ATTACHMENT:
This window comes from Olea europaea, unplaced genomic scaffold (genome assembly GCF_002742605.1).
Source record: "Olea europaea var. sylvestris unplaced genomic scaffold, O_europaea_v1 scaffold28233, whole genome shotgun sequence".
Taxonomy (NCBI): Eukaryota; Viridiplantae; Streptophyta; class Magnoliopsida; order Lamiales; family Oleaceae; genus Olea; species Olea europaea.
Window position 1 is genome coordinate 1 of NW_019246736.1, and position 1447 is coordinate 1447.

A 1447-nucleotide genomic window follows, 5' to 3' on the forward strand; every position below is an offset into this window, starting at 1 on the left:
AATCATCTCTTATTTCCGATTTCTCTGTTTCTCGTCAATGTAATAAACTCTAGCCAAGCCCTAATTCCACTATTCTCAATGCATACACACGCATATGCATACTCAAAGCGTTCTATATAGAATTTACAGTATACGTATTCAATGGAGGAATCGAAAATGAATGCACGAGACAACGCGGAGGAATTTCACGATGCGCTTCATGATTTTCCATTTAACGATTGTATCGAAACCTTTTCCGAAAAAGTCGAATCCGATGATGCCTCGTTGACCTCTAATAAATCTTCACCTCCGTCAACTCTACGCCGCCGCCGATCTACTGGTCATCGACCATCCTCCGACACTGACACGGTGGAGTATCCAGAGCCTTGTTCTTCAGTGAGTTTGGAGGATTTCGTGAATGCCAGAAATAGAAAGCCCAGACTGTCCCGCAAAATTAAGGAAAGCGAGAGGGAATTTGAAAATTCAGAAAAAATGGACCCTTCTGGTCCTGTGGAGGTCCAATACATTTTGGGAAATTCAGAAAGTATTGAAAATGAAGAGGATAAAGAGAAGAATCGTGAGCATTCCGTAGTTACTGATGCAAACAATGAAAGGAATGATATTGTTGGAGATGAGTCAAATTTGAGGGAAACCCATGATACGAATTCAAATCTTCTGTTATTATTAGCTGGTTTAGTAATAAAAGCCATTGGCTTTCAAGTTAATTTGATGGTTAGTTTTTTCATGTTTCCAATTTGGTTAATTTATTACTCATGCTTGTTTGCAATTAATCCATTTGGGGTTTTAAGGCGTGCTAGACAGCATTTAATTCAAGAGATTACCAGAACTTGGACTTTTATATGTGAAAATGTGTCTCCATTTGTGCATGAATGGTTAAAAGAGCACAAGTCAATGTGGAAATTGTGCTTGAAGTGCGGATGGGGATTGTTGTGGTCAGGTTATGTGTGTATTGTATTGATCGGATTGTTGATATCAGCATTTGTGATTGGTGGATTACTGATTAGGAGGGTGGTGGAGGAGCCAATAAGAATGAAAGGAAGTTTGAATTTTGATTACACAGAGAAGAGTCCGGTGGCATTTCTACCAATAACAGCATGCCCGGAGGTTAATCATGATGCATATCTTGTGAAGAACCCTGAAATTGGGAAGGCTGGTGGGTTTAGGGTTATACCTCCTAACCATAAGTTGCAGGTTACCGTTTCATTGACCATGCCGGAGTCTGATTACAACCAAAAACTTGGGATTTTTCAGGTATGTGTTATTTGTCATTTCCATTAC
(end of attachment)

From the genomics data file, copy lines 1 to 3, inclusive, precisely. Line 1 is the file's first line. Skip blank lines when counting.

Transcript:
This window comes from Olea europaea, unplaced genomic scaffold (genome assembly GCF_002742605.1).
Source record: "Olea europaea var. sylvestris unplaced genomic scaffold, O_europaea_v1 scaffold28233, whole genome shotgun sequence".
Taxonomy (NCBI): Eukaryota; Viridiplantae; Streptophyta; class Magnoliopsida; order Lamiales; family Oleaceae; genus Olea; species Olea europaea.